The meaning is clear – no one, however powerful, however rich, can avoid the Day of Judgement and the horrors that it will bring to those who have not abided by God’s laws. These sinners are chained together with an angel above sounding their last trump and another standing guard with a sword. Their feet are already being lapped by a pit of fire – red tongues of flame reaching for their bodies. One devil rises from the fire, two more – with particularly sinister and evil horns – ensure that the sinners are dragged down into the pit.

St Nicholas, Oddington, Goucestershire

This fascinating church, originally built in Saxon times, is worth a visit for many of its interesting and quirky features – the old nave and the new nave, the mass dial and the wooden bier, the strangely hanging Jacobean pulpit – but its main glory is its huge Doom painting, taking up almost half of the north wall of the nave.

This painting is believed to date from 1340 and is one of the largest surviving in England, being 32 feet long and 15 feet high, the lower part now hidden by wooden panelling. It’s immediately apparent how bright, dramatic and dominating the image must have appeared to the medieval congregation, cowed into good behaviour by the fear of the ghastly fate depicted here for wrong doers. Faded and partially obliterated now, the message is still clear to modern viewers.

At the top of the painting Jesus sits in majesty above an orb of the world, apostles and saints on either side. At his feet two angels are sounding trumpets, presumably the Last Trump, reverberating for the dead rising from their graves at the bottom of the picture. On Christ’s right the Saved are being welcomed by angels through the portals of heaven but damnation awaits those on his left.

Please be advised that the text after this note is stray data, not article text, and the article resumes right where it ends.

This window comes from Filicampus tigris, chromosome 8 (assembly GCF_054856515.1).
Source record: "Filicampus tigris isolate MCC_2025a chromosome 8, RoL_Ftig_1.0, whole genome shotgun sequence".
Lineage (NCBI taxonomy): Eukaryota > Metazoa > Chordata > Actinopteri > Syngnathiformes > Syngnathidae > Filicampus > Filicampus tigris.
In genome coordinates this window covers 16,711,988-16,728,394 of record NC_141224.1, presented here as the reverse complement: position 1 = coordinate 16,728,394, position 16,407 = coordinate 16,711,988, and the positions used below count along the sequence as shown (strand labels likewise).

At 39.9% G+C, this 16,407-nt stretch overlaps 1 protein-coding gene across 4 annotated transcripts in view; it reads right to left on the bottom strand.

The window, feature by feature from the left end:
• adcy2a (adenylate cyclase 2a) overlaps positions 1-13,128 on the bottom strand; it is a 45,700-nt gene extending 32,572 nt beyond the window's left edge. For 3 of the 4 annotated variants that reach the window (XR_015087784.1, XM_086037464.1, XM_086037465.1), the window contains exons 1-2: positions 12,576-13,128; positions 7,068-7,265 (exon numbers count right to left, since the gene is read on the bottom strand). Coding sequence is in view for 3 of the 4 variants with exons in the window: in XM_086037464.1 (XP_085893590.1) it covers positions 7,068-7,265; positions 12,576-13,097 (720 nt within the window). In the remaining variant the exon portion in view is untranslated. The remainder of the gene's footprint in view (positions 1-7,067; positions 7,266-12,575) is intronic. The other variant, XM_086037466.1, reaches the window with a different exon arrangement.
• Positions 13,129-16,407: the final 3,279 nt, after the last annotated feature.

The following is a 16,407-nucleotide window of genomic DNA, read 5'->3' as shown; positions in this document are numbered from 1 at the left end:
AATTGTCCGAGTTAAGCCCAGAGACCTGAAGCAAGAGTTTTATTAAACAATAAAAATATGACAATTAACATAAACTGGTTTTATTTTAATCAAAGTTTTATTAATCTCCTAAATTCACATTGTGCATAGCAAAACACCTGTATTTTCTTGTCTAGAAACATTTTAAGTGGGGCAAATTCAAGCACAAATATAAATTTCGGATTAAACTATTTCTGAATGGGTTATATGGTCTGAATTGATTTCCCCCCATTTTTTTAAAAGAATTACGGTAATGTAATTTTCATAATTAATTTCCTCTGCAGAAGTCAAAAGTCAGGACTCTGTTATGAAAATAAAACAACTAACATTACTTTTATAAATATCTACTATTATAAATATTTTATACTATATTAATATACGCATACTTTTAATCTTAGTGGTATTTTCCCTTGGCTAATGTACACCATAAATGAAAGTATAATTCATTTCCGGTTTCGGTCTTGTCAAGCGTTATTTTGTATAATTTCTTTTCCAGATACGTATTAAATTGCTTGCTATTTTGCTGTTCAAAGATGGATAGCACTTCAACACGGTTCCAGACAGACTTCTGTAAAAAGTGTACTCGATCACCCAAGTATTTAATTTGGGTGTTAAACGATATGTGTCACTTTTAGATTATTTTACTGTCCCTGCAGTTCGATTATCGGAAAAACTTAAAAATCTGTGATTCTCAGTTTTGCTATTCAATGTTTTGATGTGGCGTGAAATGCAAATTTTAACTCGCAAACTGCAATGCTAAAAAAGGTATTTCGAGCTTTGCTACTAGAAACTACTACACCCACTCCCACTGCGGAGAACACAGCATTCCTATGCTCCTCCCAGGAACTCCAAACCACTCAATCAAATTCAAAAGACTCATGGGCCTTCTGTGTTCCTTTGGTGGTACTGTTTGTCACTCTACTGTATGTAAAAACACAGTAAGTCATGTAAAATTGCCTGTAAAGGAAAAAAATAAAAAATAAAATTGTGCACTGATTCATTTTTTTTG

There is a figure dangling from a gibbet, a sinner whose destiny is inevitably the mouth of hell below him/her. The devil, black with hoof-like feet, a spiky tail and horns, is calling the Damned towards him - various tortures await them. Noticeably, this group includes those with crowns and mitres on their heads. The devil seems to have some striped servants to help him with his task of pulling these malefactors into hell. One has the task of using bellows to stoke the fire beneath a cauldron where hapless sinners are being boiled. Its very size and the evident original brightness of the reds, green, blues, yellow and white makes this Doom one of the most interesting in the country.